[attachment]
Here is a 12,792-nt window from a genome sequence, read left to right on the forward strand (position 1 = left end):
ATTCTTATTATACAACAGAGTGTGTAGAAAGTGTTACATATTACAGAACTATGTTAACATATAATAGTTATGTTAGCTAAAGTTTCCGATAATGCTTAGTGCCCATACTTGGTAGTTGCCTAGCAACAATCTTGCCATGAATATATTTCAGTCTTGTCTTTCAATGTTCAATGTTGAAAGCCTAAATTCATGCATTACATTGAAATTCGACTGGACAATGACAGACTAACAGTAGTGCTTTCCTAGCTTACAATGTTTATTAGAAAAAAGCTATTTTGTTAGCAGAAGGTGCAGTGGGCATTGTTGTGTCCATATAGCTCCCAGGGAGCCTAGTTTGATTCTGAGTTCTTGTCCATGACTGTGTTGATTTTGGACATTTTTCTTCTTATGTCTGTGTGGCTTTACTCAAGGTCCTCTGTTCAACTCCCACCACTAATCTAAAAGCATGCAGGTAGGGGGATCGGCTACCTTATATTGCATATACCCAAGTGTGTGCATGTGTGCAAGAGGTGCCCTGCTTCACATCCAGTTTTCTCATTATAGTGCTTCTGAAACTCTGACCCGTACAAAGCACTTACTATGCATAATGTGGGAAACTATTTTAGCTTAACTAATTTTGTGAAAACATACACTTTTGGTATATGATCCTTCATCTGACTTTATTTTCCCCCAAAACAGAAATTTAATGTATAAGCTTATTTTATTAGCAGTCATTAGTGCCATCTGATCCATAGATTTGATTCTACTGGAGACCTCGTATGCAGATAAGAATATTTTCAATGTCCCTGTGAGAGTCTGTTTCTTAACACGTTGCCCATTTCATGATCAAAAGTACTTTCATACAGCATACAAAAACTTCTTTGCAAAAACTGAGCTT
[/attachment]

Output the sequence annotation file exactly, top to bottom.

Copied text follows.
Here is a 12,792-nt window from a genome sequence, read left to right on the forward strand (position 1 = left end):
ATTCTTATTATACAACAGAGTGTGTAGAAAGTGTTACATATTACAGAACTATGTTAACATATAATAGTTATGTTAGCTAAAGTTTCCGATAATGCTTAGTGCCCATACTTGGTAGTTGCCTAGCAACAATCTTGCCATGAATATATTTCAGTCTTGTCTTTCAATGTTCAATGTTGAAAGCCTAAATTCATGCATTACATTGAAATTCGACTGGACAATGACAGACTAACAGTAGTGCTTTCCTAGCTTACAATGTTTATTAGAAAAAAGCTATTTTGTTAGCAGAAGGTGCAGTGGGCATTGTTGTGTCCATATAGCTCCCAGGGAGCCTAGTTTGATTCTGAGTTCTTGTCCATGACTGTGTTGATTTTGGACATTTTTCTTCTTATGTCTGTGTGGCTTTACTCAAGGTCCTCTGTTCAACTCCCACCACTAATCTAAAAGCATGCAGGTAGGGGGATCGGCTACCTTATATTGCATATACCCAAGTGTGTGCATGTGTGCAAGAGGTGCCCTGCTTCACATCCAGTTTTCTCATTATAGTGCTTCTGAAACTCTGACCCGTACAAAGCACTTACTATGCATAATGTGGGAAACTATTTTAGCTTAACTAATTTTGTGAAAACATACACTTTTGGTATATGATCCTTCATCTGACTTTATTTTCCCCCAAAACAGAAATTTAATGTATAAGCTTATTTTATTAGCAGTCATTAGTGCCATCTGATCCATAGATTTGATTCTACTGGAGACCTCGTATGCAGATAAGAATATTTTCAATGTCCCTGTGAGAGTCTGTTTCTTAACACGTTGCCCATTTCATGATCAAAAGTACTTTCATACAGCATACAAAAACTTCTTTGCAAAAACTGAGCTT